October 21 – 2nd annual zoo day and picnic (Zoorama II)
October 27th – Bromeliad Extravaganza, hosted by the Bromeliad Society of Central Fl. To be held at the Maitland Civic Center. Call (407)647-2039 for additional information.
November 18th – Field trip to Plants and Things nursery in Ocala
December 16 – Annual Holiday Party and Dinner hosted by the Seminole Bromeliad Society at the Sanford Garden Club
March 14th – 17th, 2002 – The Daytona Flower Show at the Ocean Center in Daytona Beach
April 27th and 28th, 2002 – Sarasota Bromeliad Show
May 14th-19th, 2002 -15th World Bromeliad Conference will be held at the St. Petersburg Hilton Hotel.
There seem to be a lot Vrieseas in bloom in my yard at the moment – which always makes the summer a favorite time. One small discolor plant acquired some time ago with the name tag of V. triligulata now is apparently getting a second look by those who pass out the names for bromeliads and it seems to be an undescribed species. For the time being its going by the name "Seidel 981". It still looks the same to me and I still enjoy the bright yellow flowers that open each year in August.
Vriesea ‘Polonia’ is looking great also with its bright orange bracts and bright yellow flowers – it’s a real eye-catcher! Vriesea sucreii and V. erythrodactylon x V. sucreii are both looking very nice at the moment. I especially like the latter! V. scalaris is also in bloom and although its not an exceptionally pretty plant, I like the little flowers arranged step-wise as though the inflorescence was a dangling ladder. It’s a well behaved little plant and tough as nails when it comes to cold weather.
Tillandsia crocata is one of those plants in my collection that just seems to linger. I don’t know what I do wrong in its care, but it never really seems to flourish in my yard. I just picked up a new plant to replace it at the Seminole sale and last week I notice that my old beat up T. crocata has sent up a stalk with those pretty little three petalled yellow flowers. And fragrant…you can smell it from quite a distance.
T. stricta was right on time again this year. Every year this cluster of little stiff leafed plants blooms during the same month in the same week and this year was no exception!
I was very sorry to hear that Whit Merrin had recently passed away. Whit was the epitome of the real Southern gentleman and was extremely knowledgeable in bromeliads. He spoke to our group on several occasions and I found his stories and hints on bromeliad culture to be fascinating. Whit lived in an area outside of Lakeland where the temperatures often take a real dive in the winter and I was amazed at the plants that he had in his landscape that thrived under these conditions. Since this issue’s topic is the approaching winter weather, I thought that the following, from the November 2000 issue of the Caloosahatchee Meristem (Caloosahatchee Bromeliad Society), would be appropriate:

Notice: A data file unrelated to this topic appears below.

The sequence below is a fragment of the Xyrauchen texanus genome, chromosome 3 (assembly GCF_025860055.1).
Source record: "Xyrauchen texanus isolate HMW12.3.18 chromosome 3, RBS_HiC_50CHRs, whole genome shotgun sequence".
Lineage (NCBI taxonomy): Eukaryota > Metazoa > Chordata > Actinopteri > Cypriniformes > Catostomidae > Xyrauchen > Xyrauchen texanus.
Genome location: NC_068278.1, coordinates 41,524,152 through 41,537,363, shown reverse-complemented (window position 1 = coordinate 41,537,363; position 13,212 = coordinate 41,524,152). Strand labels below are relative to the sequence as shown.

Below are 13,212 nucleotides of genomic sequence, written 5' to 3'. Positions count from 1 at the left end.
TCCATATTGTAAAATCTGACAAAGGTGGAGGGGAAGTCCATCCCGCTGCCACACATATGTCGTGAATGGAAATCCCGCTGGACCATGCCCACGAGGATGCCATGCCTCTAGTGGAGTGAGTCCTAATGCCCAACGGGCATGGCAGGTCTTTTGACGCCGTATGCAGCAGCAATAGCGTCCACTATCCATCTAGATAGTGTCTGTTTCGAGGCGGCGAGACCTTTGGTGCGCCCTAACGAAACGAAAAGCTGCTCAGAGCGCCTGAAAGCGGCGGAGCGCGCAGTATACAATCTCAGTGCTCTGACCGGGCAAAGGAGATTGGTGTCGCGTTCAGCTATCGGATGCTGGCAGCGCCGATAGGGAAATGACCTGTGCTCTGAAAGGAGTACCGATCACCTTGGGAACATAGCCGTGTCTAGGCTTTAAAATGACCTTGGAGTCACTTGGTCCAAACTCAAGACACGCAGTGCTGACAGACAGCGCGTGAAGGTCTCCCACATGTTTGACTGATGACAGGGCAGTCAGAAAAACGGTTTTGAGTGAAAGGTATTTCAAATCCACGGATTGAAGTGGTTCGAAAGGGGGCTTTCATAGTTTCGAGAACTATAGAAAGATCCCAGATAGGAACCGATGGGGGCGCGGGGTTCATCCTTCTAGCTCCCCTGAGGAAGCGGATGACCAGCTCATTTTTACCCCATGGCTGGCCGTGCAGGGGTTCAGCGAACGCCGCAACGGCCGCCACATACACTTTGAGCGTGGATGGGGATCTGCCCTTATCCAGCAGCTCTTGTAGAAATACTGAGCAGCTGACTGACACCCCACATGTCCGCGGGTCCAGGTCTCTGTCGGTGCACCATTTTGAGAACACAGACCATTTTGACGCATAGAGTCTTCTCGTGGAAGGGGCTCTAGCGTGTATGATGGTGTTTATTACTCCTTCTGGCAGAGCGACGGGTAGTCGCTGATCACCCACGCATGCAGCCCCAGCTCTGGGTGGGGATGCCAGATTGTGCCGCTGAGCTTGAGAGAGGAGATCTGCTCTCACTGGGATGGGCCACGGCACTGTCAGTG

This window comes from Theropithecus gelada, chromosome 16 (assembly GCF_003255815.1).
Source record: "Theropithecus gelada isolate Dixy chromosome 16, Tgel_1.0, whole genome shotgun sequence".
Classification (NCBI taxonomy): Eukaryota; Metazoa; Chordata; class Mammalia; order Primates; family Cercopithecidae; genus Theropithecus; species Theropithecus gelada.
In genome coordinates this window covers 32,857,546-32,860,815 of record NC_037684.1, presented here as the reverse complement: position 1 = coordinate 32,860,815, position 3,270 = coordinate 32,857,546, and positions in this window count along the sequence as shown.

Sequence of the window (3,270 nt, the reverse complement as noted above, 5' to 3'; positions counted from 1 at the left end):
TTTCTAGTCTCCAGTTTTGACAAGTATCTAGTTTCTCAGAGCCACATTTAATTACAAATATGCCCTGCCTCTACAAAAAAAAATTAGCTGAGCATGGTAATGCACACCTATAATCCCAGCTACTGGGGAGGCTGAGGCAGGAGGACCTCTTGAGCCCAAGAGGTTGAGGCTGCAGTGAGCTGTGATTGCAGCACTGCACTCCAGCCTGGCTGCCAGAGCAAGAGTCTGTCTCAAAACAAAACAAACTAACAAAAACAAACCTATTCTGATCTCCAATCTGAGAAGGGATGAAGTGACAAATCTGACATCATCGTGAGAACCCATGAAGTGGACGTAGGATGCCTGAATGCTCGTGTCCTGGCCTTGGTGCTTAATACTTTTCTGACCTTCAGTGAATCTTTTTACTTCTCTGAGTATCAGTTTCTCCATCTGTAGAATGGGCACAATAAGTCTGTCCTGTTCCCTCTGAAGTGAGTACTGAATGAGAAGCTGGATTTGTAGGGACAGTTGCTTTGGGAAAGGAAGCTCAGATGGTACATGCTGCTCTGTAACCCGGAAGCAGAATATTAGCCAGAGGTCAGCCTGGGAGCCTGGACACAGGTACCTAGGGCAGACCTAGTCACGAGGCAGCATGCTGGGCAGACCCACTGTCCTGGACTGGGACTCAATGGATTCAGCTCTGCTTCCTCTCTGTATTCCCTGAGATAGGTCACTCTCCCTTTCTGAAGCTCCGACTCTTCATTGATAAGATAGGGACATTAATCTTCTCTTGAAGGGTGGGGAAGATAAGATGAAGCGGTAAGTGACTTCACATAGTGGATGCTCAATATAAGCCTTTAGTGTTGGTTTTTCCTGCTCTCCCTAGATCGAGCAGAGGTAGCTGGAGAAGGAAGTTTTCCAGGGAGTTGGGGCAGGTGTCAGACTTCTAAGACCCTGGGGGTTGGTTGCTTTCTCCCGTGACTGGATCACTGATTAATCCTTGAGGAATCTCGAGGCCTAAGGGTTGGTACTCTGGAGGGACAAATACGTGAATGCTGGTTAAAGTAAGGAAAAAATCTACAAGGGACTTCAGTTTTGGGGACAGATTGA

Excerpt from Whit Merrin
Backyard Bromeliads, December 1993
(An editor’s note in the article states that the original author of the article is unknown)
The area of Florida in which Whit lives can have temperatures into the teens or twenties during the Winter, so over the years it has pretty much weeded out any tender bromeliads he might have acquired. But it has also shown him a number of bromeliads will survive such weather, provided it doesn’t last too long.
Aechmea fulgens var. discolor and Neoregelia eleutheropetala proved to be very cold sensitive and didn’t survive. Surprisingly, Aechmea chantinii seemed to be able to stand cold weather right down to freezing, but if they did freeze or even suffered frost damage it would seem to put them into shock and they would never come out of it.
Whit says there are two types of freezes. In the first the air will be quite still, clear and no humidity. The warm air next to the earth will rise and cold air from above will settle. This is called air inversion. In open areas it will get very cold, but under a tree canopy the ground heat will be held in and the cold is held off. He has measured a difference of 5 to 10 degrees under his oak tree canopy from the temperature in the open areas of his yard during these types of freezes.The other type of freeze is accompanied by strong winds and the cold just blows right in under the trees, so they afford little protection.
Billbergia vittata, distachia, nutans and pyramidalis; Neoregelia spectabilis, Dexter’s Pride and Catherine Wilson; Aechmea ornata, nationalis and caudata have survived the mid-20’s. They were severely damaged but when they had a good network of old stems, offsets came back out. Vriesea x Marie has even gone through a freeze and still comes back in time to bloom when they were supposed to.
Quite often after a severe Winter, the Spring will be rather dry and the plants won’t come out of the damage quickly. He has found that supplemental watering seems to quicken their recovery in that case.
So remember, even if your plant is damaged back to the stub, hang on to it. It just might give you an offset before it goes.
In this type of growing condition, you have to take the good with the bad. The occasional freeze severely damages the plants, but if it doesn’t last more than a few hours, the plants that come back seem to be more robust when living outdoors.